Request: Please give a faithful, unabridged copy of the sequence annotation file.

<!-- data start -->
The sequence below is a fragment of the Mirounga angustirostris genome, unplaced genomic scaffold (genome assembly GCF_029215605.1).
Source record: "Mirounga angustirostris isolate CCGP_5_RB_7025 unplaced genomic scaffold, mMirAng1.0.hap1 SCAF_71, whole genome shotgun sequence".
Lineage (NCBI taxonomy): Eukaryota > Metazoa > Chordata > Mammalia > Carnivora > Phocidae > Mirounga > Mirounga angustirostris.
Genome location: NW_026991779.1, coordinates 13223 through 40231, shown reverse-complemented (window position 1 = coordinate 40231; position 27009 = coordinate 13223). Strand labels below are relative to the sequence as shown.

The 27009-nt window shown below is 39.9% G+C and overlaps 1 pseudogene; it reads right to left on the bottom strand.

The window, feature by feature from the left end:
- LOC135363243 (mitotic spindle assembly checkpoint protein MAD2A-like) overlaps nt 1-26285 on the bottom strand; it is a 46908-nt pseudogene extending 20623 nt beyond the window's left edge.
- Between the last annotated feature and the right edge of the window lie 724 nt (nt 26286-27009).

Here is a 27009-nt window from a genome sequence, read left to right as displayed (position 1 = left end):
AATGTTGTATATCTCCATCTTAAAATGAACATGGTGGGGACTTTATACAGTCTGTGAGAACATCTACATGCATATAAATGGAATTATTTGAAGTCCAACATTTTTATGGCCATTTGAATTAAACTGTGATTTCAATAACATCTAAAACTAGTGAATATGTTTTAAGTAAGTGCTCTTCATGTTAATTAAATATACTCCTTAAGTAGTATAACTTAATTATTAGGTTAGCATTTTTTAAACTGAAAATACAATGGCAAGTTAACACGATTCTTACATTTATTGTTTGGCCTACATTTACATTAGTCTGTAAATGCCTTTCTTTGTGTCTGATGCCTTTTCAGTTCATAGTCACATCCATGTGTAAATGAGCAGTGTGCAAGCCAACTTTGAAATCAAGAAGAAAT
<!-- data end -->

The sequence below is a fragment of the Mirounga angustirostris genome, unplaced genomic scaffold (genome assembly GCF_029215605.1).
Source record: "Mirounga angustirostris isolate CCGP_5_RB_7025 unplaced genomic scaffold, mMirAng1.0.hap1 SCAF_71, whole genome shotgun sequence".
Lineage (NCBI taxonomy): Eukaryota > Metazoa > Chordata > Mammalia > Carnivora > Phocidae > Mirounga > Mirounga angustirostris.
Genome location: NW_026991779.1, coordinates 13223 through 40231, shown reverse-complemented (window position 1 = coordinate 40231; position 27009 = coordinate 13223). Strand labels below are relative to the sequence as shown.

The 27009-nt window shown below is 39.9% G+C and overlaps 1 pseudogene; it reads right to left on the bottom strand.

The window, feature by feature from the left end:
- LOC135363243 (mitotic spindle assembly checkpoint protein MAD2A-like) overlaps nt 1-26285 on the bottom strand; it is a 46908-nt pseudogene extending 20623 nt beyond the window's left edge.
- Between the last annotated feature and the right edge of the window lie 724 nt (nt 26286-27009).

Here is a 27009-nt window from a genome sequence, read left to right as displayed (position 1 = left end):
AATGTTGTATATCTCCATCTTAAAATGAACATGGTGGGGACTTTATACAGTCTGTGAGAACATCTACATGCATATAAATGGAATTATTTGAAGTCCAACATTTTTATGGCCATTTGAATTAAACTGTGATTTCAATAACATCTAAAACTAGTGAATATGTTTTAAGTAAGTGCTCTTCATGTTAATTAAATATACTCCTTAAGTAGTATAACTTAATTATTAGGTTAGCATTTTTTAAACTGAAAATACAATGGCAAGTTAACACGATTCTTACATTTATTGTTTGGCCTACATTTACATTAGTCTGTAAATGCCTTTCTTTGTGTCTGATGCCTTTTCAGTTCATAGTCACATCCATGTGTAAATGAGCAGTGTGCAAGCCAACTTTGAAATCAAGAAGAAAT